Construction-loving Sewickley kid gets in with crew, pens book with mom
Grant Webb has been obsessed with machines and how they work for most of his nine years.
Now, he’s hoping to reach out to other like-minded children his age through a book he co-wrote with his mother, Jill Webb, called “The Construction Kid: The Big Beginning.”
The self-published book, which is available on the Barnes & Noble and Amazon websites, is based on Grant’s love of backhoes and his experience watching and helping a Columbia Gas crew replace gas lines in Sewickley three summers ago when he was just 6 years old.
When the Webbs received a notice about the construction project, Grant jumped at the chance to watch and ask the crew questions.
“They could see he was genuinely interested in their work, and they just couldn’t ignore him because he was just that persistent,” Jill Webb said.
“We would spend hours every day that summer — we’d have to trade off between family members and baby sitters — and he learned so much about safety, about quality of work, about leading a crew.”
Grant insisted on staying up late with the workers because he thought he was part of the team and didn’t want them to be working and not have his support, Jill Webb said. It wasn’t unusual for him to come home with tar all over his clothes.
Jill Webb said she thinks Grant’s love of construction and machines is in his DNA.
“It all started with our vacuum cleaner. He was obsessed with it. He named it Dina, and he would run it nonstop,” Jill Webb said.
In addition to the gas-line project, he has shadowed workers on sidewalk and crosswalk projects in the borough, laid bricks in a business district building and has his name signed on a beam inside the board room of the Esmark Center in Edgeworth.
Jill Webb said she and Grant began writing “The Construction Kid: The Big Beginning” during fall, after the gas line project. Quoting author Ernest Hemingway, she said everyone has something interesting in his or her life that could be made into a book, and they felt that their special summer was worthy.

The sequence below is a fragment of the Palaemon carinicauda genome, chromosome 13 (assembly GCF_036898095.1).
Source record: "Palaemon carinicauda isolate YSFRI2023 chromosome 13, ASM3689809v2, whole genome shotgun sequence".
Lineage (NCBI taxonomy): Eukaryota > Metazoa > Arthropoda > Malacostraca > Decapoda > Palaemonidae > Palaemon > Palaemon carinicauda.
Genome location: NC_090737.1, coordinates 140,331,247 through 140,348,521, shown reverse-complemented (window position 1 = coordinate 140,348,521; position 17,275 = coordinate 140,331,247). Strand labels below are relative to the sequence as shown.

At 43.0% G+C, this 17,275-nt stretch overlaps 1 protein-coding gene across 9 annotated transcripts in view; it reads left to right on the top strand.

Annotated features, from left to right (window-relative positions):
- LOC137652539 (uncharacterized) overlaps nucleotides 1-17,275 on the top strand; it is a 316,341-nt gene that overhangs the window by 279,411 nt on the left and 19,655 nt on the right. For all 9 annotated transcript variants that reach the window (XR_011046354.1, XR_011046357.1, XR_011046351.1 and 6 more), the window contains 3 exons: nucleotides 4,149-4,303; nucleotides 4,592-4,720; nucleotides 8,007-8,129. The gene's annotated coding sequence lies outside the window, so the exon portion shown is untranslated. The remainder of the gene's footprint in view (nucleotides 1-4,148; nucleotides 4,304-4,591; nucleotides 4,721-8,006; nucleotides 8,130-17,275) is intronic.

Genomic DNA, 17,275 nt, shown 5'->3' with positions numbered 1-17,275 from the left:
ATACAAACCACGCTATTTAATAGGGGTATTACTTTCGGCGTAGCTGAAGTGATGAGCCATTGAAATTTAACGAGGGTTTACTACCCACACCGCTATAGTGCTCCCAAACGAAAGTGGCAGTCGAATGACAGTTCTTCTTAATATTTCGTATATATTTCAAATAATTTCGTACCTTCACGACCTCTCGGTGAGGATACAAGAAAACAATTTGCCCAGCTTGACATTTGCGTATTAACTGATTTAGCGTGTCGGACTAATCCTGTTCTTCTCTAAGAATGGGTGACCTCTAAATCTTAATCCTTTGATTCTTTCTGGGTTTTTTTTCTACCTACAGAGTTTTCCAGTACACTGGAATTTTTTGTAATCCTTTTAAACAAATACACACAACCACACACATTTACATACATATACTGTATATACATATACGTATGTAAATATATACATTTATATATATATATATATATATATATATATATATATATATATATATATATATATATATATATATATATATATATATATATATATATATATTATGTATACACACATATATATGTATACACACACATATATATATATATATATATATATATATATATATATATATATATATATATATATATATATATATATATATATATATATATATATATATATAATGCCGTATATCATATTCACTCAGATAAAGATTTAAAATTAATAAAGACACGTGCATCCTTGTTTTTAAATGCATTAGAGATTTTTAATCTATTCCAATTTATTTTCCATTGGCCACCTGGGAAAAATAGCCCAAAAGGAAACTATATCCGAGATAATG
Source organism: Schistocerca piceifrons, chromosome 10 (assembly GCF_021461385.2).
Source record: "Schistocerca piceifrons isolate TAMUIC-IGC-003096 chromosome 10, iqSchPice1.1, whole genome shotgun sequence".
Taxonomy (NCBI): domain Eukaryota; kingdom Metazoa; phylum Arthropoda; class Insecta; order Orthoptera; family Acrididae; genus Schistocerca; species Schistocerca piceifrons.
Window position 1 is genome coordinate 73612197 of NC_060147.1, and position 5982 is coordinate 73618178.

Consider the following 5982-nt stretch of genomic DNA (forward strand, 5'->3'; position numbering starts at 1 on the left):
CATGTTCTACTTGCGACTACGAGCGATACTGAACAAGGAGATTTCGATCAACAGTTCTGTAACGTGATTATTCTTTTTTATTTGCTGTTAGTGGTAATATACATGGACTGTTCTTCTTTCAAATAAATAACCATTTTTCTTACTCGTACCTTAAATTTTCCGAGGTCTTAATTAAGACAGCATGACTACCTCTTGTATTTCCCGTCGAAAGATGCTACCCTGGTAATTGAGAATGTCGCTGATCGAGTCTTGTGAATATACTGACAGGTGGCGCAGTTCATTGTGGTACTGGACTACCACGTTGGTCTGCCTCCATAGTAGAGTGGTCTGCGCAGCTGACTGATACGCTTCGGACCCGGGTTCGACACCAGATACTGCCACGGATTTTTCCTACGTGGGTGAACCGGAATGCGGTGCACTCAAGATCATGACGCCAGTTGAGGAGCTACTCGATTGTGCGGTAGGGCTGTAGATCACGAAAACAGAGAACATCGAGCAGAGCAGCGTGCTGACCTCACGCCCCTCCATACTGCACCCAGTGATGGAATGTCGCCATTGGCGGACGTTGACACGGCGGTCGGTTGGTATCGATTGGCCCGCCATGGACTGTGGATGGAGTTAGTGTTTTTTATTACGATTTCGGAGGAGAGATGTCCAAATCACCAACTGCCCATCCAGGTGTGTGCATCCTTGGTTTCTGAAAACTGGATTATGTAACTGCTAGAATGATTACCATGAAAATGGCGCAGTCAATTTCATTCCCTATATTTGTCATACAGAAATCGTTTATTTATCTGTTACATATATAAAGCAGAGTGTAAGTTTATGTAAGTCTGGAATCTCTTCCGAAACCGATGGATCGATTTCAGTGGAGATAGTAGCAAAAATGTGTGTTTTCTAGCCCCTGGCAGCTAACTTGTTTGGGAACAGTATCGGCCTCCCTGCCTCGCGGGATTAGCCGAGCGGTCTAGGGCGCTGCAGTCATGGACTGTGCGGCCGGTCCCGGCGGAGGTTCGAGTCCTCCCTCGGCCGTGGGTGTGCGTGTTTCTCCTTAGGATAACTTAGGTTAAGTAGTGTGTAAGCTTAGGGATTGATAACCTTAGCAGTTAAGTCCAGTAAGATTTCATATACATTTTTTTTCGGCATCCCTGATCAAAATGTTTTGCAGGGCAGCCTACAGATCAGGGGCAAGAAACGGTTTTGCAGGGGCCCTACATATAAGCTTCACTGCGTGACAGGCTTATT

“I just wanted to write a book and see how it would come out, see if people would like it and maybe write some more just to tell people about how my summers went with construction and how construction is fun,” Grant said.
Jill Webb said they were hoping to fill an age gap for books on the subject of construction.
When he was younger, Grant loved “Bob the Builder” and board books about construction, but when he got old enough to read chapter books, there was nothing out there focusing on the subject, Jill Webb said.
“He just has a craving for that kind of work, and no other books would do. He doesn’t want books about science; he doesn’t want books about imaginary lost-in-time stuff. He wants technical,” she said.
The Webbs are planning for “The Construction Kid” to be a series with the next book focusing on erecting an office building in Sewickley.
Kristina Serafini is a staff writer forTrib Total Media. She can be reachedat [email protected].